A Guide To Understanding Stress
Stress plays a part in our daily lives in big or small ways – positive or negative, but how much do we actually understand stress? By the end of this guide, you will be able to identify what stress symptoms are, the common signs of stress to look out for, and the best ways to monitor and combat stress when pressure begins to mount.
What is stress?
Stress has been described as feeling overwhelmed or under pressure, but more clinically, it can be defined as a demanding situation or event that evokes physiological and behavioural responses in us.
When answering “what is stress?” it is important to note that there is no one-size-fits-all. What is considered stressful varies from person to person, as we all have different capabilities, lifestyles, backgrounds and triggers.
For example, someone from a wealthier background might not show signs of stress or panic if they discovered their utility bills were higher than expected, whereas someone who has a smaller budget might.
Types of stress
According to psychologists, stress comes in different forms. Three – to be exact. The three different types of stress are acute, episodic and chronic.
Acute stress is short-term and, out of the three, felt most commonly in our day-to-day. It is sparked by specific events or unexpected situations that make us feel momentarily stressed out, like public speaking or receiving important test results. Once the situation has been overcome, the stress symptoms clear.
Episodic stress is experienced when an individual’s life choices consistently put them in stressful environments or situations that lead to crisis. Work stress is a common example of this, and this could be due to poor management, difficult co-workers or a demanding boss. The constant feeling of being under pressure could be a sign that a person lacks the ability to pragmatically manage arising problems or is an indicator that they are taking on too much and need to make some much needed lifestyle adjustments to help combat stress.
Chronic stress is long-term and stems from sustained periods of heightened emotional turmoil, such as on-going relationship problems, work stress and poverty. Chronic stress is among the most damaging because it puts a constant strain on our nervous systems. When our fight, flight or freeze response is triggered, our nervous systems release what’s often called “stress” hormones such as cortisol and adrenalin to prepare us for any potential threat. Being in a constant state of high stress can completely wear down the body and mind, and result in serious health complications such as heart disease, high blood pressure, stroke, diabetes, and even some cancers. The mental toll chronic stress takes can be just as damaging, and can lead to cases of depression, post-traumatic stress disorder (PTSD), anxiety and in some instances – suicide.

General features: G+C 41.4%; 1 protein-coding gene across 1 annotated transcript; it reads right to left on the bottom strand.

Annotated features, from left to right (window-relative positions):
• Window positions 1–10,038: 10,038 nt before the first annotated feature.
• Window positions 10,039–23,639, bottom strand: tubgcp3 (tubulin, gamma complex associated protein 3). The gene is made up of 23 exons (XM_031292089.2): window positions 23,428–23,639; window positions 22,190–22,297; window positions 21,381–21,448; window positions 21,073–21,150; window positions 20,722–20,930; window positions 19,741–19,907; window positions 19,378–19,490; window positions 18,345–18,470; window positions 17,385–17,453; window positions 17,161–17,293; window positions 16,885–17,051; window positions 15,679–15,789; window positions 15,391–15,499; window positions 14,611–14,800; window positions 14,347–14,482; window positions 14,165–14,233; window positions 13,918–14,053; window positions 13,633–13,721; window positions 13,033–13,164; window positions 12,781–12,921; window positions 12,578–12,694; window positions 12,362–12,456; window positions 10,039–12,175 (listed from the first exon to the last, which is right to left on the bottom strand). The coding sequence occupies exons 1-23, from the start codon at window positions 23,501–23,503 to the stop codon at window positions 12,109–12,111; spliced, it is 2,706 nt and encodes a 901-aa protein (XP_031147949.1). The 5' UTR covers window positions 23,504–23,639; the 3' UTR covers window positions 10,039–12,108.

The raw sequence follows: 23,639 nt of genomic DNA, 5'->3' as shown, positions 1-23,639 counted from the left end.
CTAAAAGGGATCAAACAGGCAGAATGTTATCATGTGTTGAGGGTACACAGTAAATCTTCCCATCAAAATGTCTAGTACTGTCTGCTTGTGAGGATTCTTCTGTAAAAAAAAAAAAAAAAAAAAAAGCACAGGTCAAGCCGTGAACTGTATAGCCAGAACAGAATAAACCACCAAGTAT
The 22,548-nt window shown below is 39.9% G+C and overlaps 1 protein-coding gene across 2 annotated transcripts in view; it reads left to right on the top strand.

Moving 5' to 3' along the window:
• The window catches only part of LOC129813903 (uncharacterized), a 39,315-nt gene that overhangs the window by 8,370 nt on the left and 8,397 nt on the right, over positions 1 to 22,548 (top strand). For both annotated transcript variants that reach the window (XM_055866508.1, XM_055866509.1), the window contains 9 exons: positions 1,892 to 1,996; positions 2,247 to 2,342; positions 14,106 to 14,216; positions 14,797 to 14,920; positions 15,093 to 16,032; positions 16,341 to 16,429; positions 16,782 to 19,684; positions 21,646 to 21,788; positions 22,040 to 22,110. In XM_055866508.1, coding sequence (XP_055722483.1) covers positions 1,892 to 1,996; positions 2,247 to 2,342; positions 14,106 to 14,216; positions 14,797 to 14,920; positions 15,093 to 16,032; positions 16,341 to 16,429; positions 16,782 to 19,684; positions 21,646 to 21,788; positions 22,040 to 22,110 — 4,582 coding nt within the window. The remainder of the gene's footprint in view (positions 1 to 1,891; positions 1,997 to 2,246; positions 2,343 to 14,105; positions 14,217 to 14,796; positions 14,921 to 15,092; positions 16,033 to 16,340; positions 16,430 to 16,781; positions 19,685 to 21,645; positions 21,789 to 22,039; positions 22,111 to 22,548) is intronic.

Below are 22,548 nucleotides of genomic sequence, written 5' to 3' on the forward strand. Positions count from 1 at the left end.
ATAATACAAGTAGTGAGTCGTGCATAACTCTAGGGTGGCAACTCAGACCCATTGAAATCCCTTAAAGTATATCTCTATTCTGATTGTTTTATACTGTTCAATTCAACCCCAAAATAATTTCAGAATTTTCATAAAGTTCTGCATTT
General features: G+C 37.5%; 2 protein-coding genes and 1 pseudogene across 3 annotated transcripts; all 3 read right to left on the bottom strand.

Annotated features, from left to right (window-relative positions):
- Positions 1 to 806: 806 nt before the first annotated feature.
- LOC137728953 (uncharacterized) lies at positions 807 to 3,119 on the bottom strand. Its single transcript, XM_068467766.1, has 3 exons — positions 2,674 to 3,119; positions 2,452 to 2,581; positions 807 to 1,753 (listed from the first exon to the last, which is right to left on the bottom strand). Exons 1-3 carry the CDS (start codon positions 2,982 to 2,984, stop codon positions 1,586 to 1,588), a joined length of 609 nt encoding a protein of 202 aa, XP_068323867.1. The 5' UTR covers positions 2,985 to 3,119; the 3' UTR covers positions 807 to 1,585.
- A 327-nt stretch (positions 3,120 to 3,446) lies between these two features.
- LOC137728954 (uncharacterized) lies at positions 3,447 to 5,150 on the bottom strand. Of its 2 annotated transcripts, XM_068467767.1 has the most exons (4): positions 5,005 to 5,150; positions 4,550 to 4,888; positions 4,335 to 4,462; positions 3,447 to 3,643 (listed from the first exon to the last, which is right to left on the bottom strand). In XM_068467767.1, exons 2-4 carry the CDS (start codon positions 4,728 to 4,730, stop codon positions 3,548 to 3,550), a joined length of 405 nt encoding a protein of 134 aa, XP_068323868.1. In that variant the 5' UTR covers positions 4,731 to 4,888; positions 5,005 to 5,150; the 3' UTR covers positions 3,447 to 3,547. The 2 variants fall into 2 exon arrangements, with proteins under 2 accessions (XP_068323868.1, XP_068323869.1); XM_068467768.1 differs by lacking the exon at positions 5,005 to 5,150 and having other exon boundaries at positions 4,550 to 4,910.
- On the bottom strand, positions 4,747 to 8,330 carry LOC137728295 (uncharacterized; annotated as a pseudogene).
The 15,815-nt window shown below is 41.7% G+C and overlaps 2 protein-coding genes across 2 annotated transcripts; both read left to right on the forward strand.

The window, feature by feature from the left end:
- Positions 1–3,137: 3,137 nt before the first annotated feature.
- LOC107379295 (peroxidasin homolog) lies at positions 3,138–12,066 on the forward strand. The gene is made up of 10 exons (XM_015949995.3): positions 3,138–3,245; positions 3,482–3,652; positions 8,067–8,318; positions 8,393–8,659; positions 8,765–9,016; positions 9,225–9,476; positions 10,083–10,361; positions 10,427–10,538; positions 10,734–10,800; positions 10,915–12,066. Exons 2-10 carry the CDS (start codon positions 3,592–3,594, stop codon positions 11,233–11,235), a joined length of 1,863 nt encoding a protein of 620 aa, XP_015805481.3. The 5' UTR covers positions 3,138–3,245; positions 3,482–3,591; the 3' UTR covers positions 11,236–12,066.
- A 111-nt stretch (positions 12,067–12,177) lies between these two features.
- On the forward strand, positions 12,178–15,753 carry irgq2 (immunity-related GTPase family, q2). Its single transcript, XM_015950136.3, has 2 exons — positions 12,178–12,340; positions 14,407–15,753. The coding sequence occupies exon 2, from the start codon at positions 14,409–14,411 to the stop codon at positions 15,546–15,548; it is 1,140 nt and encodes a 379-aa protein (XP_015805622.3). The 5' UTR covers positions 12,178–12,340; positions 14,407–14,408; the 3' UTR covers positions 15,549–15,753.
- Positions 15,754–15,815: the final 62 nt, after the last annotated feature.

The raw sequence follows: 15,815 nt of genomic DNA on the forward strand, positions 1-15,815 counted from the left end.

Signs of stress
A lot of the time you can feel the signs of high cortisol levels in your body when you experience stress symptoms. These common signs of stress arise due to the increased levels of “stress” hormones, and can include:
• Increased heart rate
• Faster breathing
• Muscles tightening
• Higher blood pressure
• Heightened senses
Stress symptoms can be mental as well as physical, such as:
• Low mood
• Change in appetite
• Inability to concentrate
• Digestive problems
• Stomach ulcers
• Irritable Bowel Syndrome (IBS)
• High cholesterol
• Lowered libido
• Post-traumatic stress disorder
Stress depresses our immune system, making us more susceptible to serious health conditions. Additionally, when our stress responses are constantly alerted due to prolonged or chronic stress, other bodily systems deregulate as a result, which is why some of the signs of stress can be so extreme and varied. Fortunately, there are things you can do to combat stress and lower your risk of some of the more serious symptoms.
What causes stress?
As we are all different, what triggers our stress responses can range from losing a job, marital/relationship issues, and separation – to the death of a loved one, poverty, and other traumatic events.
Stress from traumatic events can have a severe lasting-effect and lead to poor mental health and anxiety disorders such as post-traumatic stress disorder. Traumatic events that can lead to developing post-traumatic stress disorder can include:
• Being a victim of violence
• Being a victim of abuse
• Being a victim of harassment or bullying
• The death of a loved one
• A near-death experience
• Seeing or hearing something deeply distressing
• Being diagnosed with a life-threatening illness
• Childbirth complications
Not all stress symptoms are a result of negative life events or experiences. Sometimes our stress responses are triggered by positive changes like starting a new job, getting engaged or moving into a new home.
How to deal with stress
Whether it’s work stress or trauma from a troubled childhood, the good news is there are effective ways to combat stress, heal from past wounds and reduce the risk of developing serious, long-term physical and mental health issues.
The first step in how to deal with stress is recognising what might be causing it. Once this is identified, you can take the right measures to lessen or eliminate the root cause of what is making you feel stressed out entirely. The more you understand stress, the better you will be at managing it. Stress relief can be achieved by making a few lifestyle changes like establishing and setting up personal boundaries, reversing negative thought patterns, exercising, taking medication and/or going to therapy.
Looking after our mind and bodies is crucial to our overall wellbeing. While we will never be able to fully eliminate stress, we can control how much it impacts us.